Aqueous electrolyte

The lithium salt of poly(acrylic acid) was prepared by equilibrating the linear polymer (200 ml, 30% in water solution, Mw = 250,000) with dilute lithium hydroxide solution (0.05 mol L−1). Until the pH value became neutral, the neutral solution was kept constant stirring for 24 h. The functionalized polymer was obtained after all the water was evaporated at 80 °C. The electrolytes were then prepared by adding appropriate amounts of deionized water.

Electrode material characterization

The crystal structure of the prepared materials was characterized by X-ray diffraction (XRD) on a Bruker D8 Advance (Bruker) diffractometer with Cu Kα radiation (1.54 Å) at room temperature. The pattern was recorded in the 2θ range of 10–90° at a scan rate of 0.0197° per step and a count time per step of 1 s. The particle morphology was evaluated using field-emission scanning electron microscopy (FE-SEM, Zeiss Auriga). The SEM images and XRD patterns of LiMn2O4, LiNi0.5Mn1.5O4, LiTi2(PO4)3, and TiO2 materials are showed in Supplementary Figs. 9 and 10.

Electrochemical measurements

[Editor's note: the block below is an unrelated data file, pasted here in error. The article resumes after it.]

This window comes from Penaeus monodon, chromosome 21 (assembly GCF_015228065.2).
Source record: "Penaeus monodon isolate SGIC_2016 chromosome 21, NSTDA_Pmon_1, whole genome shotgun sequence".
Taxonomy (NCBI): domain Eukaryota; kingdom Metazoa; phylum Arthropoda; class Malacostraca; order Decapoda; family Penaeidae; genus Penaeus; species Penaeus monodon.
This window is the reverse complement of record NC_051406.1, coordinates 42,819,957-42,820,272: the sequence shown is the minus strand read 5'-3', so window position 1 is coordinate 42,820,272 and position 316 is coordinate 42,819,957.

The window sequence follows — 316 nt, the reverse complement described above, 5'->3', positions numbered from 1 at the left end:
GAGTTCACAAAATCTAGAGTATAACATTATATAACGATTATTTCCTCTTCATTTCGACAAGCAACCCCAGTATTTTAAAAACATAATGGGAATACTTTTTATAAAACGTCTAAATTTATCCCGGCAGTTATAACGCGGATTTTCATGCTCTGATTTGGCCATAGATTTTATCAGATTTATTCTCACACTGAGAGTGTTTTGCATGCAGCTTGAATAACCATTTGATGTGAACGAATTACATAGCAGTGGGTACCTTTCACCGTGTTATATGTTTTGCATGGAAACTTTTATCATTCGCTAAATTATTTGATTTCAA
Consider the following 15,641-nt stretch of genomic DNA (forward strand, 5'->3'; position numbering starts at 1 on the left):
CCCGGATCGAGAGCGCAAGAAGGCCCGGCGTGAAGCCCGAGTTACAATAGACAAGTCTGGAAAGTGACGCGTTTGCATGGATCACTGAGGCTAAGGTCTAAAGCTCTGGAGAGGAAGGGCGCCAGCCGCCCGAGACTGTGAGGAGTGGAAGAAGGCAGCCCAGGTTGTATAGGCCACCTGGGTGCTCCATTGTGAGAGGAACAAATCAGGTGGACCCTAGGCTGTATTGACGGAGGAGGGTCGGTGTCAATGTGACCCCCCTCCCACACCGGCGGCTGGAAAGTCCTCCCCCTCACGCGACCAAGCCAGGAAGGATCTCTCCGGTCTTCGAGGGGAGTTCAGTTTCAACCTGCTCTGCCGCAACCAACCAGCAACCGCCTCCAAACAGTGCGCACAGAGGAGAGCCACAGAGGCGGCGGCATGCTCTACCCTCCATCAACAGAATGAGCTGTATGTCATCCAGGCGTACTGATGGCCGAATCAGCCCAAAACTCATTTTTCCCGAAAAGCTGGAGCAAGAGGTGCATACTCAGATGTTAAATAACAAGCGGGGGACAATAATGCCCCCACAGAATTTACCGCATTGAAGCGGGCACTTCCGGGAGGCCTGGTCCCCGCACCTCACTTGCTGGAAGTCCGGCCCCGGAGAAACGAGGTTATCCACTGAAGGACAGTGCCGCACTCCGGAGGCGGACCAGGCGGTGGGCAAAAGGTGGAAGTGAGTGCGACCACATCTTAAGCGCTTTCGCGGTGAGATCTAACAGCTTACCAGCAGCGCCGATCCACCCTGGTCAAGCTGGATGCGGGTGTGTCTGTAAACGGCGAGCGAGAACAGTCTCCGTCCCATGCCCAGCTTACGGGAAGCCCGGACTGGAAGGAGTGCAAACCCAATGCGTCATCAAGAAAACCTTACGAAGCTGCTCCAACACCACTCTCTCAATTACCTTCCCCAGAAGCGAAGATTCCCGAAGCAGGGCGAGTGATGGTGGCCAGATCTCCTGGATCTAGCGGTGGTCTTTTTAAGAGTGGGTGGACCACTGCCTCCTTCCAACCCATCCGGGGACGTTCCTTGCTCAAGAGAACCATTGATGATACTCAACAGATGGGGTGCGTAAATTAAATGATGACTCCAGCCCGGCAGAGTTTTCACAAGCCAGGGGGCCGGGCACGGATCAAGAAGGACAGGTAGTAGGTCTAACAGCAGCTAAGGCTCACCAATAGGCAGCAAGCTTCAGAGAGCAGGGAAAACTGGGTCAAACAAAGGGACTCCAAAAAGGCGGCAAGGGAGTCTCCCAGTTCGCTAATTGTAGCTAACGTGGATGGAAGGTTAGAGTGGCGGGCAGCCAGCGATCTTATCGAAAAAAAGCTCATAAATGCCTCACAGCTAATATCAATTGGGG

The slurry to prepare the electrodes was obtained by mixing the active materials, conductive carbon (Super C65, Timcal), and a binder (polyvinylidene difluoride PVdF, Kynar® FLEX 2801, Arkema Group) in a weight ratio of 80:12.5:7.5, with N-methyl-2-pyrrolidone (NMP) as the processing solvent. The well-mixed slurry was coated on a Cu foil and dried at 80 °C overnight. After being punched into Ø 13 mm discs, the electrodes (of ca. 4–5 mg cm−2, with cathode capacities of ca. 80% of that of the anodes) were further pressed on Ø 12 mm steel/aluminum mesh. The Cu foil was then removed and the electrodes were dried for 12 h under vacuum at 100 °C. The electrochemical performance was evaluated with a Swaglok cell system. The cathode and anode were separated by glass fiber (Whatman GF/D) impregnated with 1 mL of the electrolytes. Galvanostatic cycling tests were carried out on MACCOR series 4000 battery testers at various current rates.